To reduce the potential for flushing, some people will take a time-released niacin formulation. While this may help reduce the non-threatening, but inconvenient flushing, it increases the risk of harmful liver enzyme elevation. The continuous release of niacin into the liver can disrupt healthy methylation reactions that are essential to liver health. Fast acting niacin supplements do not usually present this problem.
It’s also important to note that therapeutic use of niacin does not mean taking 1000 milligrams at one time. Usually the total intake recommended by a qualified health practitioner is divided throughout the day in levels of 300 to 600 mg of niacin taken twice per day, and with a meal to help offset potential side effects.
Other potential side effects from therapeutic levels of niacin can include upset stomach, headache, dizziness from a drop in blood pressure, itching, increased blood sugar levels, and elevated liver enzymes. Thus, people with liver or kidney problems and diabetics need to take extra precaution. Working with a qualified health professional can help you find the right dose and form of niacin to help minimize these side effects.
Niacin, Statin Drugs and Current Research!
Niacin, like nitric oxide, seems to help statin drugs work more effectively. Research has shown that niacin, when used with some statins, can increase HDL “Good” cholesterol by 50 percent or more. Additionally, this combination also reduces LDL “Bad” cholesterol levels more than when statins are used by themselves.
Statin drugs have some very specific and dangerous side effects so utilizing other natural methods to help lower, and potentially eliminate statin usage can be beneficial for long term heart health. However, it is always best to check with your doctor and pharmacist before taking niacin with another medication to avoid any potential and dangerous drug interactions.
It’s also important to note that researchers are coming close to finding a niacin formulation that helps to prevent the dreaded niacin flush. Much of this research is at Duke University Medical Center and concentrates on G proteins. According to Robert Walters, M.D.,
“Niacin stimulates production of a vasodilator that dramatically increases blood flow to the face, causing the flush and the hot, prickly sensation – and beta-arrestin 1 is the culprit that enables that to happen. Interestingly, however, beta-arrestin 1 plays no role whatsoever in niacin’s ability to lower cholesterol and fatty acids. The G proteins do that.”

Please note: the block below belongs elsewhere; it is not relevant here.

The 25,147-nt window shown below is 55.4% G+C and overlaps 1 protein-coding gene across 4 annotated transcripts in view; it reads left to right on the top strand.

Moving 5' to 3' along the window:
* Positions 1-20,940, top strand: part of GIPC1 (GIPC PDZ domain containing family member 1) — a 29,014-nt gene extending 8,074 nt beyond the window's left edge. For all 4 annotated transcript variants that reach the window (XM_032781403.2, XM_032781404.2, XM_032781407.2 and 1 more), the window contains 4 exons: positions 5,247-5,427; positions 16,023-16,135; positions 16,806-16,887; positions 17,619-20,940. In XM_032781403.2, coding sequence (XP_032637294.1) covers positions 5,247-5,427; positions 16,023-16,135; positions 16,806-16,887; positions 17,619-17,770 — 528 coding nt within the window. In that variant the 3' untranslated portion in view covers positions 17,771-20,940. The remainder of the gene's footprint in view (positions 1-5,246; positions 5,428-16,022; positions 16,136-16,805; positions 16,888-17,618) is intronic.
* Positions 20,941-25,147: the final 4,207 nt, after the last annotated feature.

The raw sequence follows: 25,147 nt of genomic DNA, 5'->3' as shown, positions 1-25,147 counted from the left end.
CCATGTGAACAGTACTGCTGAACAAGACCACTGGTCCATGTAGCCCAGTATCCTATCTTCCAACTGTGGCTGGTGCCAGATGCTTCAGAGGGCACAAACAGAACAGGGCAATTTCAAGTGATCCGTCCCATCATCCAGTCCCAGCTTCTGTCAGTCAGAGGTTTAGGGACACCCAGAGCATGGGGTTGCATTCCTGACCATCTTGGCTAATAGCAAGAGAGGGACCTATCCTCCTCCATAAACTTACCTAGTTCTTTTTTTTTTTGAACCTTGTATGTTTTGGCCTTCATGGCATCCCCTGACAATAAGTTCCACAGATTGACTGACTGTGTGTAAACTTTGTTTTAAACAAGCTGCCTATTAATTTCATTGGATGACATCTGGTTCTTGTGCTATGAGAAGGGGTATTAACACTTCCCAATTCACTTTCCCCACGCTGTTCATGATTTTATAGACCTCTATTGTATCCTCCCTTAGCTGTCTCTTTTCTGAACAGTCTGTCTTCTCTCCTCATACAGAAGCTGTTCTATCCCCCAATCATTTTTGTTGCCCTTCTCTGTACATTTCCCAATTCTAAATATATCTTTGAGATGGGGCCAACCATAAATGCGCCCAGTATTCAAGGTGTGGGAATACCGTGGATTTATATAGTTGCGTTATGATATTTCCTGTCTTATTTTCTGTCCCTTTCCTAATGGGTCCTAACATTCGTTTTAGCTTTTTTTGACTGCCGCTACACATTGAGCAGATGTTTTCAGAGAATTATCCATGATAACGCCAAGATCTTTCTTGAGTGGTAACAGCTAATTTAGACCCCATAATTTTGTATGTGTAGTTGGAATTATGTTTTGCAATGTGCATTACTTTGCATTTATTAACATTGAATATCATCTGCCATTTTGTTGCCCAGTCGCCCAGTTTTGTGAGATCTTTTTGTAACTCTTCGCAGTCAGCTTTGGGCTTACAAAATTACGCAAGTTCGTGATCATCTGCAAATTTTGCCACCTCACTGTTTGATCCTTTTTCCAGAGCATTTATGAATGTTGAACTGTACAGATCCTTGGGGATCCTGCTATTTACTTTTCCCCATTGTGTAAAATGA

There is also a growing body of work looking at how flavonols – a class of plant-derived polyphenols – could inhibit this niacin flush. The two flavonoids that have shown the greatest potential are quercetin and luteolin. Quercetin is a compound that has been shown to promote endothelial function while supporting healthy blood glucose levels. Luteolin seems to suppress dangerous cytokines that are associated with flushing and other inflammatory reactions. A small human clinical trial used a combination of niacin, quercetin and luteolin to reduce the unpleasant side effects of niacin supplementation by an estimated 70 percent. This trial needs to be tested on a larger population base to confirm these findings.
Because over-the-counter niacin supplements can be just as good as prescription niacin in helping to increase your HDL cholesterol and lower your LDL cholesterol many people are opting for this method in their cholesterol reduction battle. Just make sure that it’s a reputable company that standardizes its ingredients and formulations. And, it’s important to note that if you choose to use dosages of niacin higher than the standard RDA, please consult with a qualified medical practitioner so that a proper program can be developed to your specific health goals.